If you’ve called out, “Hey Siri” to your iPhone before, you know the joy of this Star Trek-style technology. You don’t even need to hold the Home button down. Sure, your iPhone needs to be plugged in, but it’s a pretty neat party trick.
Excitingly, you can do something similar on your Mac: activating dictation with a voice command. The next time you get a great idea and need to document it, you can just call to your Mac and dictate it right then. No pen, no paper, no walking all the way to your keyboard.
Set up voice command on your Mac
Launch System Preferences, either from your Dock or Apple Menu, and then click on Dictation & Speech. When you enable Dictation by clicking the On radio button the first time, you’ll be asked if you want to enable Enhanced Dictation, which is a 1.2 G download. Go ahead and do just that: it will allow you to dictate when offline as well as allow for a more natural speaking pattern.
Next, back out to the main System Preferences screen and click on Accessibility. Scroll to the bottom of the list in the left-hand pane and click on Dictation. Then, click on the Dictation Commands button to the right, and then click to check the Enable advanced commands checkbox.
Click the Done button, and then check the Enable the dictation keyword phrase checkbox. Enter the phrase you want your Mac to listen for to start dictation. Something pithy, like “Hey, Macintosh,” or (if you’re feeling sassy) “Hey, Mr. MacPants.”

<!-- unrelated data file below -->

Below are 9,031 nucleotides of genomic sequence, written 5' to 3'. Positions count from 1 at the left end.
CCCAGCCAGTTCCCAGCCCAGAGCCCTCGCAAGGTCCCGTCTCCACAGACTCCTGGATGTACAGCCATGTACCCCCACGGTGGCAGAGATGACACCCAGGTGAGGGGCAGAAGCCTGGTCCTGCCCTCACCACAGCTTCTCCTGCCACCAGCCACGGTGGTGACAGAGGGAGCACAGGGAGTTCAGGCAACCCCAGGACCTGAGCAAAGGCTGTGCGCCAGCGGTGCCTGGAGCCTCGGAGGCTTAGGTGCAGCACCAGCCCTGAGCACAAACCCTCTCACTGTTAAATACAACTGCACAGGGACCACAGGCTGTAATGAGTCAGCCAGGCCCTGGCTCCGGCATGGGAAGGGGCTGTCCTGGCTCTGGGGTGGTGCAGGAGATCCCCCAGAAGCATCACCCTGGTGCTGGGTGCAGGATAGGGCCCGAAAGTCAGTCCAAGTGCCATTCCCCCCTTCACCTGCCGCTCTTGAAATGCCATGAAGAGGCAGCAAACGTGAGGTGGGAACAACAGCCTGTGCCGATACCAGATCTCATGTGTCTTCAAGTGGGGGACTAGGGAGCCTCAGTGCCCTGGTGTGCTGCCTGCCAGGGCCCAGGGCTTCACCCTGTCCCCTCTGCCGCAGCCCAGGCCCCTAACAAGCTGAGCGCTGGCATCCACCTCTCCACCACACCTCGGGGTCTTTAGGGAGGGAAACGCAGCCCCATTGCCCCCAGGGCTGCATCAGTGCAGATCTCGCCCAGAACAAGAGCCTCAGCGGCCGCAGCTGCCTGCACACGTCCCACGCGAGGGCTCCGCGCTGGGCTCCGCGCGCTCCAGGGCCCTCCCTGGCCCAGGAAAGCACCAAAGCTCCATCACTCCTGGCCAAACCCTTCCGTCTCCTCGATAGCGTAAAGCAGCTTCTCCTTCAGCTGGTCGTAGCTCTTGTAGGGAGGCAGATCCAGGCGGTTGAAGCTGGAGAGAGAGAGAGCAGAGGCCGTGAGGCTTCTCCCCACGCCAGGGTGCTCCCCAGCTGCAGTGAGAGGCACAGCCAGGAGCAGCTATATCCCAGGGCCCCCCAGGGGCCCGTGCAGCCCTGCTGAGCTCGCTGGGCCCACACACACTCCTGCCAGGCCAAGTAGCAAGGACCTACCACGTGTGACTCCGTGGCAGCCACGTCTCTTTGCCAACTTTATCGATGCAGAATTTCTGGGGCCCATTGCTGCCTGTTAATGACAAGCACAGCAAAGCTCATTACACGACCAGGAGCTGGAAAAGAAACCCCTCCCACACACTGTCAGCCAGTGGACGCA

Enable “Play sound when command is recognized” so you can hear if your Mac is ready to dictate. Otherwise, you’ll be chatting away to your computer and it won’t be listening. Insert marital joke here.
You probably also want to enable “Mute audio output while dictating,” so that any sounds from your Mac won’t interfere with your dictation. You can close System preferences, now.
Tell your Mac what to type
Now all you need to do is to test it out. Open something like TextEdit and then call out your command phrase. The little dictation window will appear, and the mic icon within it will have an animated level on it. Simply speak what you want it to type. There are a ton of other actions you can employ, too, like Select All, Undo That, Uppercase That, and more – all found in the Dictation Commands button in the Accessibility pane as above.
Dictation should work wherever you can type, including Safari, Reminders, Pages, and the like. If your Mac has trouble reacting to your voice command, try a simpler phrase, or just hit the Function key twice to bring up Dictation. Hooray!
Via: OS X Daily